David Miscavige: The Peacemaker
David Miscavige: The Peacemaker
"IF YOU WANT TO KNOW WHAT AN ULTIMATE GOAL WOULD BE, IT WOULD OF COURSE BE UTTER PEACE."-David Miscavige, St. Petersburg Times, 1998
“IT IS HUBBARD, AFTER ALL, WHOSE WORDS MISCAVIGE will heed as he tries to improve Scientology's standing in Clearwater and around the world. Ten of them are inscribed on his boardroom wall: 'Ideas and not battles mark the forward progress of mankind.'”
With these words, S.P. Times reporter Tom Tobin closed his October 25, 1998, profile of David Miscavige, Chairman of the Board of Religious Technology Center, the Church body responsible for safeguarding the purity of the Scientology religion. The article, written by Tobin and edited by Joe Childs, dominated the front page and three interior pages of the Times. It described Mr. Miscavige as a peacemaker and chronicled his strides in resolving long-standing battles for the Church of Scientology, including those with the Times.
The fact that Mr. Miscavige chose the S.P. Times for his first-ever print interview was significant. A man who had been the subject of an Emmy-winning interview on ABC's Nightline and who heads a worldwide religious movement literally had the pick of any news organization in the world. But an issue was at stake of far greater importance to the leader of the Scientology religion than the selection of a media outlet:
"If you want to know what an ultimate goal would be, it would of course be utter peace. That's misconception one, that we like the war. That's misconception one."
Granting an interview to the Times was an important step toward bringing that peace to the entire community. Since 1975, the paper had written hundreds of derogatory articles about the Scientology religion, consistently pounding the Church, its members and leaders with vituperative rumor, innuendo and allegation, all of which resulted in a hostile environment for the Church with some residents and officials in Clearwater. Thus, Mr. Miscavige sought to dispel these false rumors by giving the Times broad and unfettered access to the Church, its facilities, its staff—and to himself. The reporters understood this and their story got it right:
"You have now hit upon why I'm willing to talk to you," he told a Times news team during a three-day visit to Scientology's Los Angeles-area headquarters. "If I make an effort to resolve something I have every intention of doing so.… I have every intention of keeping my word."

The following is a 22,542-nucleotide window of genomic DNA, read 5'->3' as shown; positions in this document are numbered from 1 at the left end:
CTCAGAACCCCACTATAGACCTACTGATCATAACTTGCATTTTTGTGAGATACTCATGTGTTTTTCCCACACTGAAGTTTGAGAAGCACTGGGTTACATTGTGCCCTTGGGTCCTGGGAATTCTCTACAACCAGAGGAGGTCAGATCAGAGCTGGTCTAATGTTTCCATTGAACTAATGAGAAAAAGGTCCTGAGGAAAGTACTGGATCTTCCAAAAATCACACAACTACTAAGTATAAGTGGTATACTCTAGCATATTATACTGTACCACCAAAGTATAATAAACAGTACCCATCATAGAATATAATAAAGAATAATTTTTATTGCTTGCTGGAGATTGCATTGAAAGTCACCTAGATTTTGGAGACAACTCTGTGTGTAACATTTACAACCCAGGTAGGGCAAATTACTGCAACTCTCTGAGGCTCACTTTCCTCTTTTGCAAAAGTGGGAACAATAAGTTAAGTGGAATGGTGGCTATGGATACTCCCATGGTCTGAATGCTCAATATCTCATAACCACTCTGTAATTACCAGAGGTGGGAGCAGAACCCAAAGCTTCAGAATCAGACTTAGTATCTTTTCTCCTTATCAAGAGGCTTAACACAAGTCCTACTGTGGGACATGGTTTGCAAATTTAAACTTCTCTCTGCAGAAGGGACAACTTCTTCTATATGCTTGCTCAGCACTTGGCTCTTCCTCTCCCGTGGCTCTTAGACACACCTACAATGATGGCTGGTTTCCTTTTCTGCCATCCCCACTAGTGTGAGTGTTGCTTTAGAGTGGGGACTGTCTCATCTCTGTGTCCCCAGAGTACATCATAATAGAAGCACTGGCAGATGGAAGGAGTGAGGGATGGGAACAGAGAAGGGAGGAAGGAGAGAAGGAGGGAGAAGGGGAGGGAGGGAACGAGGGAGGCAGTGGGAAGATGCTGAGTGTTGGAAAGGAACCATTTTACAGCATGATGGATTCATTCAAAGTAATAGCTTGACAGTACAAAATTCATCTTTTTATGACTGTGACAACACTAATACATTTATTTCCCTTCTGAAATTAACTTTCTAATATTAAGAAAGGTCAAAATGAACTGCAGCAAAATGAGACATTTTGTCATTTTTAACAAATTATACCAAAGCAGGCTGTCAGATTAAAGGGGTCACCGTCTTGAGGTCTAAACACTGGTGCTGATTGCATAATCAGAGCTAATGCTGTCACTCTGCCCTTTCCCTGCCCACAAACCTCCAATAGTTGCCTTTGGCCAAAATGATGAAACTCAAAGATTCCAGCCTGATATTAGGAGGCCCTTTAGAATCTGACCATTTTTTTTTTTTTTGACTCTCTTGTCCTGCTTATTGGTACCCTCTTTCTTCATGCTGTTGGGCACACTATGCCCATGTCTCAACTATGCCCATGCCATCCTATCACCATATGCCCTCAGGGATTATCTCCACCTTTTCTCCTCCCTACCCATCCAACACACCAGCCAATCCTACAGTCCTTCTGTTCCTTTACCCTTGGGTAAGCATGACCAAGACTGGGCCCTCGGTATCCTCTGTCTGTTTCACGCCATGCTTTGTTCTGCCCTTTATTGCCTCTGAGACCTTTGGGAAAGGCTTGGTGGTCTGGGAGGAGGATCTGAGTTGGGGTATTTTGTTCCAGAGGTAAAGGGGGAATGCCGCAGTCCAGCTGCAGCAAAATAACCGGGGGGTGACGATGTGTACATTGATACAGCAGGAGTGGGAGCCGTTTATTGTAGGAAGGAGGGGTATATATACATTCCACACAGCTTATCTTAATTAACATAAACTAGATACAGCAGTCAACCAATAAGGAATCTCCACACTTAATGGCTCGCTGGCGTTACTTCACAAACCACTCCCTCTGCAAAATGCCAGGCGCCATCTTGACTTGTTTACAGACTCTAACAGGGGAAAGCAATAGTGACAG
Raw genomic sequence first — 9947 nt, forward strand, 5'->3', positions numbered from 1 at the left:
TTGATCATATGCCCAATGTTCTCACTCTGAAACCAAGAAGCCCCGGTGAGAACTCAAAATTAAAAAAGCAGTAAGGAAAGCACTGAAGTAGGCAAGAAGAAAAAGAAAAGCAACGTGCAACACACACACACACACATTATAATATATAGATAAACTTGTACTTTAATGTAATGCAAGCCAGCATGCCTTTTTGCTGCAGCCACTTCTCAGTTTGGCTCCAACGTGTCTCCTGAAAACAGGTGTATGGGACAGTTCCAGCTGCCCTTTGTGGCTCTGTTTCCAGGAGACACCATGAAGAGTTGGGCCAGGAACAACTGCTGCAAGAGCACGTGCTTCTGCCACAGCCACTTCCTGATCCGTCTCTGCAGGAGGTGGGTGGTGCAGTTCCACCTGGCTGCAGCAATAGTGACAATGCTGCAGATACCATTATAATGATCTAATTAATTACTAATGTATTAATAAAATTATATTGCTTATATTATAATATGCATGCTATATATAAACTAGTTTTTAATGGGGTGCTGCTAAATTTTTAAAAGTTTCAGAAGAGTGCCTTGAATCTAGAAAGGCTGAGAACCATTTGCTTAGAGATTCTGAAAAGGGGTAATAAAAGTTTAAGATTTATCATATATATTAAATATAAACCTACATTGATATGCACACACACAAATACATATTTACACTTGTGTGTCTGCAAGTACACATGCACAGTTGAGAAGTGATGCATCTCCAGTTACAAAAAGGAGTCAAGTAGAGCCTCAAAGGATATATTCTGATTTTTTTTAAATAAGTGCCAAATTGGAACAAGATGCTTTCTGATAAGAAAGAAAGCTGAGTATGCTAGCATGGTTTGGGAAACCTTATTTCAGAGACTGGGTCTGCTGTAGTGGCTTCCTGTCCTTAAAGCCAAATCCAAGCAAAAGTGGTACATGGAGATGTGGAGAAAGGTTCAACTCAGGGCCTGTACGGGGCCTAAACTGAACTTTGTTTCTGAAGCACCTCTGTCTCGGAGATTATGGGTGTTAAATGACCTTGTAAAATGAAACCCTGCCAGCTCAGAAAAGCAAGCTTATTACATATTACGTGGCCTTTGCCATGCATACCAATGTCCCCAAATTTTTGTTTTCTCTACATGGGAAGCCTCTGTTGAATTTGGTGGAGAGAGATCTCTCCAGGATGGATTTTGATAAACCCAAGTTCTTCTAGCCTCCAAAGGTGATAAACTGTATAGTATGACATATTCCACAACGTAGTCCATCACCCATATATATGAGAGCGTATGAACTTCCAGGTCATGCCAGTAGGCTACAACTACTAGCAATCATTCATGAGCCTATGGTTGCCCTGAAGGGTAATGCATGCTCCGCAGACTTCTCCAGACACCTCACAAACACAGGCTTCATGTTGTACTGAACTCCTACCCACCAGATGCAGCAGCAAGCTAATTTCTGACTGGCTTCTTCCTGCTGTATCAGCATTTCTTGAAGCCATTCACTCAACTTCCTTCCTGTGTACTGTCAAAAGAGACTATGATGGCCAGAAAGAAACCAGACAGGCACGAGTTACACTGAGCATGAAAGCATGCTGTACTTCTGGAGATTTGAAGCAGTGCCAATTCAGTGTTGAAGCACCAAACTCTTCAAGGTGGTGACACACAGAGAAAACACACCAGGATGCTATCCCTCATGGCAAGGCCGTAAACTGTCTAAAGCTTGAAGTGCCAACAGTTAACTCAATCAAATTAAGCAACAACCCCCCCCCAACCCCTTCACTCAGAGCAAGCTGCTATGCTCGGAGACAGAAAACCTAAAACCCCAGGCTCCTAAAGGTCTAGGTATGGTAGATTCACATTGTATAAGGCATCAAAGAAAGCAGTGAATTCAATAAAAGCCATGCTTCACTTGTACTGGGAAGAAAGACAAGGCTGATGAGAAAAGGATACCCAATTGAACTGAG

Mr. Miscavige did keep his word. The reporters were invited for tours, interviews and photo sessions in Clearwater and at the Church's international dissemination center, Golden Era Productions, in Southern California. Mr. Miscavige answered extensive questions about his life, his work and the Church's activities. He tackled head-on the rumors that had dogged Scientology since the Church's arrival in Clearwater in 1975. And he told them he hoped the interview would open doors with the city of Clearwater. Tobin quoted him as saying:
"I do think we have to put the past behind us, and that's why I felt a dialogue should be opened. To take a bigger step."
In the decade since that article, Mr. Miscavige's promises for improved relations with the Clearwater community have come true. The Church resolved all outstanding conflicts with the city. Scientologists are active in many local charities and civic groups. They sit on development boards and arts councils. They are in every way contributing citizens of Clearwater, working to improve their community.
— David Miscavige,
St. Petersburg Times feature article, 1998
Throughout those years, the Church's doors continued to be open for Times staff. Church staff were always available to provide information and answer questions. And when the Church held its grand opening for the newly restored Fort Harrison in March 2009, Mr. Miscavige ensured that Joe Childs received a personal invitation and tour. And when the Church was contacted concerning the current series and the Times requested to interview Mr. Miscavige, he once again agreed. He not only agreed to be interviewed, he also insisted the Church provide Tobin and Childs full access to all Church facilities across the globe and that they be able to speak to anyone requested. By this, there was no question that Mr. Miscavige was going to work with Childs and Tobin to give them all information on the Church and a full view of what he has been engaged in.
This time, however, although he was again the central focus of their story, the reporters chose to rush into print without speaking to him, cancelling the interview because the story had already gone to print. They walked away from an interview with the very person who, they both knew, would have set the facts straight.
The door to the Church was wide open, but despite more than a decade of effort, the S.P. Times slammed it shut.